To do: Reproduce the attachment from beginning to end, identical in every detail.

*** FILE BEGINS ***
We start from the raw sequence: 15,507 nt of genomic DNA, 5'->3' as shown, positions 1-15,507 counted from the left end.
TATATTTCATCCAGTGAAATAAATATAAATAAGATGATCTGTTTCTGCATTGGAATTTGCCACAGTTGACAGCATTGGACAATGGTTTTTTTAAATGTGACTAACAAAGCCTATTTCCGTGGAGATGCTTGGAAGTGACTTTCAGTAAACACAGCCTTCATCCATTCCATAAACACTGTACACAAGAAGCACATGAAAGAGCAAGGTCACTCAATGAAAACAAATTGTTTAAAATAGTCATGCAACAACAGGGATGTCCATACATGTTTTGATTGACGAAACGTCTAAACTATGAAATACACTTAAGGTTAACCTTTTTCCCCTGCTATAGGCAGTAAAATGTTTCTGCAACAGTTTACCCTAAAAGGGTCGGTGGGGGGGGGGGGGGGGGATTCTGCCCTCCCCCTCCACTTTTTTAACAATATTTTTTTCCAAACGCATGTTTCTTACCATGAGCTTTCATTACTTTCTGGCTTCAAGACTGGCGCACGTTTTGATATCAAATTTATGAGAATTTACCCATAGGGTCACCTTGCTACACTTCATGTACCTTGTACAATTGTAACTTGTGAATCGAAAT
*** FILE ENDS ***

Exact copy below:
We start from the raw sequence: 15,507 nt of genomic DNA, 5'->3' as shown, positions 1-15,507 counted from the left end.
TATATTTCATCCAGTGAAATAAATATAAATAAGATGATCTGTTTCTGCATTGGAATTTGCCACAGTTGACAGCATTGGACAATGGTTTTTTTAAATGTGACTAACAAAGCCTATTTCCGTGGAGATGCTTGGAAGTGACTTTCAGTAAACACAGCCTTCATCCATTCCATAAACACTGTACACAAGAAGCACATGAAAGAGCAAGGTCACTCAATGAAAACAAATTGTTTAAAATAGTCATGCAACAACAGGGATGTCCATACATGTTTTGATTGACGAAACGTCTAAACTATGAAATACACTTAAGGTTAACCTTTTTCCCCTGCTATAGGCAGTAAAATGTTTCTGCAACAGTTTACCCTAAAAGGGTCGGTGGGGGGGGGGGGGGGGGATTCTGCCCTCCCCCTCCACTTTTTTAACAATATTTTTTTCCAAACGCATGTTTCTTACCATGAGCTTTCATTACTTTCTGGCTTCAAGACTGGCGCACGTTTTGATATCAAATTTATGAGAATTTACCCATAGGGTCACCTTGCTACACTTCATGTACCTTGTACAATTGTAACTTGTGAATCGAAAT